As any subculture, graffiti has been stigmatised and considered as an activity in which groups of young people engage in subterranean, unclear activities and communicate through unofficial channels. In the case of New York, the war on graffiti originated in the mid-1960s as a result of the urban crisis the city was undergoing. Essentially, this crisis was partly media staged and responded to political interests. In fact, some mass media drew attention to a number of urban issues like air pollution, crime and so on. As Austin pointed out ‘the shadows of the city had fallen over the bright lights of New York, New York’. In this context of social and cultural upheaval, graffiti did not limit itself to new-names writings, it was witness of the deterioration of the city and started writing messages that conveyed political commentaries.
However, the distinction between graffiti and other forms of ‘unauthorized’ public writing was wiped out by a number of property owners, managers and maintenance workers. This had to do with their ideas or tasks of keeping the walls ‘clean’. However, the construction of graffiti as a problem developed in the 70s.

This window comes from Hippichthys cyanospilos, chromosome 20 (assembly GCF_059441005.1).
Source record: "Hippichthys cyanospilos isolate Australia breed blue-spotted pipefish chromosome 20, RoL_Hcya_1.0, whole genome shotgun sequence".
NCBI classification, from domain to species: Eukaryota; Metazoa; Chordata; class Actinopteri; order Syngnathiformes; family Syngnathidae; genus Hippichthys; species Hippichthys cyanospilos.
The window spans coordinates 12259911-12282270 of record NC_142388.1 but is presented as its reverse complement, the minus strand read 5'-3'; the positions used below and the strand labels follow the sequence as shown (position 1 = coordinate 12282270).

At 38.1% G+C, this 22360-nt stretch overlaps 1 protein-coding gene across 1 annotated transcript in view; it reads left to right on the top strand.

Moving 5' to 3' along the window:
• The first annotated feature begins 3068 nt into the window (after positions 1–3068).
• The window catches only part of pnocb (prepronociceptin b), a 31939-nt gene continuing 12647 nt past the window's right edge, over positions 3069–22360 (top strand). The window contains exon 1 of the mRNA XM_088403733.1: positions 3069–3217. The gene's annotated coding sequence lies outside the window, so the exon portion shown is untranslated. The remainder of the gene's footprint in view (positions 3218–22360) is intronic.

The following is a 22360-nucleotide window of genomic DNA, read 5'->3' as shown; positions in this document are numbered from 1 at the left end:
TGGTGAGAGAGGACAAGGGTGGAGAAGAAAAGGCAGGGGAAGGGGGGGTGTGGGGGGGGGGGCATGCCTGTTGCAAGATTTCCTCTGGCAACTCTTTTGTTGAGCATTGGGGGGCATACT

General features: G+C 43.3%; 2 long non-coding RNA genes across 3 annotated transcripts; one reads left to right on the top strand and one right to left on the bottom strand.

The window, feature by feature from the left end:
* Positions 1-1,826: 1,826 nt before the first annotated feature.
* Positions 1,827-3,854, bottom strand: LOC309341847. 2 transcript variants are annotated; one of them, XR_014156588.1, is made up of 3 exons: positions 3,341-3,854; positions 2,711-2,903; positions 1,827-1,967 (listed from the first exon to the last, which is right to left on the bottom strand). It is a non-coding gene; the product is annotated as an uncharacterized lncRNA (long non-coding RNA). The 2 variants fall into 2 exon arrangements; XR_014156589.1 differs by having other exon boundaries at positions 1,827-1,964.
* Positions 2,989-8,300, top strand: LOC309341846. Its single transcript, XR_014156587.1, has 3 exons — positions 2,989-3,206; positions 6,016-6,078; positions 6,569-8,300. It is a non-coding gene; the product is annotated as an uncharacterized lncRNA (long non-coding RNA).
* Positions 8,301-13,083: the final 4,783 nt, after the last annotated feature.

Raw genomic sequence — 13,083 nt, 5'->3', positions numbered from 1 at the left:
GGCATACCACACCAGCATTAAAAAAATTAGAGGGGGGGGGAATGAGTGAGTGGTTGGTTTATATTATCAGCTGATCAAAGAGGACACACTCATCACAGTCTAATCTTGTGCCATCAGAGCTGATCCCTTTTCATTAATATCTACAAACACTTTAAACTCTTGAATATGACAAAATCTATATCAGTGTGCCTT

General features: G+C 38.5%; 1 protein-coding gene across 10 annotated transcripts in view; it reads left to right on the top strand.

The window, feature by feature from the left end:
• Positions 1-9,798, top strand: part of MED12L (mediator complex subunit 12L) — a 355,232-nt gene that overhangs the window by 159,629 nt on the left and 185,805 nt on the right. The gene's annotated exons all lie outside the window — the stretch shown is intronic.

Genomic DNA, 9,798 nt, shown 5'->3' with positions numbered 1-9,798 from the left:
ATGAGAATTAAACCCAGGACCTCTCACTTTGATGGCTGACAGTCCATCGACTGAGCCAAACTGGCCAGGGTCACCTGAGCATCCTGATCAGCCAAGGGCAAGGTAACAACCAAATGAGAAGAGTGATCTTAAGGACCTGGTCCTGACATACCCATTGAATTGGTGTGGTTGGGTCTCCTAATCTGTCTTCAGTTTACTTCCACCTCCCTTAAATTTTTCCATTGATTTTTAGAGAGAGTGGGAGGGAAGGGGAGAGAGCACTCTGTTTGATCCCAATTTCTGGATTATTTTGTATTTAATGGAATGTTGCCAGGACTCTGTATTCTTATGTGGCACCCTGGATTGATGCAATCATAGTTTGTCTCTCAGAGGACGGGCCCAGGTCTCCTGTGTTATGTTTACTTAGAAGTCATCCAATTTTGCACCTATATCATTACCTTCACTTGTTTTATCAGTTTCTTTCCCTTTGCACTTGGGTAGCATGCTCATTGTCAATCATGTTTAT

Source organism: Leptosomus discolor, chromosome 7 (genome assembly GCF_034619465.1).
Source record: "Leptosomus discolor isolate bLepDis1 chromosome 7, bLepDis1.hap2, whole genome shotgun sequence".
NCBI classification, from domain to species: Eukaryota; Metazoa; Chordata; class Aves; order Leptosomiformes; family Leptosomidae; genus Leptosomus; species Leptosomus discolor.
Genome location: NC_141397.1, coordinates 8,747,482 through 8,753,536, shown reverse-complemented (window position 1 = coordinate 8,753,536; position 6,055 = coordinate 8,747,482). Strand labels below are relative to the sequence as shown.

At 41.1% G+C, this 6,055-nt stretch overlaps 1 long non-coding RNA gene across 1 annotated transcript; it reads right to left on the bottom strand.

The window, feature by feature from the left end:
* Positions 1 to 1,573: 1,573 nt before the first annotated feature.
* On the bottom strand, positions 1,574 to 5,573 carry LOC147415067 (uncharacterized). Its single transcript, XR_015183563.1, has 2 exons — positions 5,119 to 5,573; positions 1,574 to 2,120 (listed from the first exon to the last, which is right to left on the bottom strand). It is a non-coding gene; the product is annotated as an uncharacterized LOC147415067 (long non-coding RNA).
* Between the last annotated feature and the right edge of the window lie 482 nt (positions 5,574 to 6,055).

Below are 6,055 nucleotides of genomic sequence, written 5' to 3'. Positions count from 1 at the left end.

Accordingly, some sectors considered graffiti as a deviant and uncivil practice that obstructed the social order and ‘stole’ the citizens and the ensemble of society by going beyond city budgets and workers capacity. Certainly, graffiti contests the semiology of the city and in doing so it challenges the values and beliefs that preserve the status quo. Thus, some structures may feel threatened by the ideology of this activity and the need to ‘clean’ that discourse becomes a matter of “survival”. Likewise, to clean the walls means to leave the walls with no messages and ‘cleanliness’ in this case symbolises the annihilation of an alternative discourse that threatens the ‘spotlessness’ of dominant ideas. Miserably, a blank space denotes the absence of debate or the expurgation of facts.
Nowadays, graffiti is a global subculture with New Yorker roots and basically same principles. Furthermore, graffiti as an essentially urban guerrilla spread globally and evolved in style and conception. Clearly, there are local differences that are reflected in the discourse. In Europe, ethnicity plays a less significant role among European writers. However, philosophical traditions and European politics are present. The concept of ‘class’ understood as a brutal dialectic confronting the rich and the poor is a Marxist legacy that replaces ethnicity as a cohesive group element. Indeed, graffiti artists were originally unpaid street artists. However, at the present time graffiti also exists in the market-driven scene.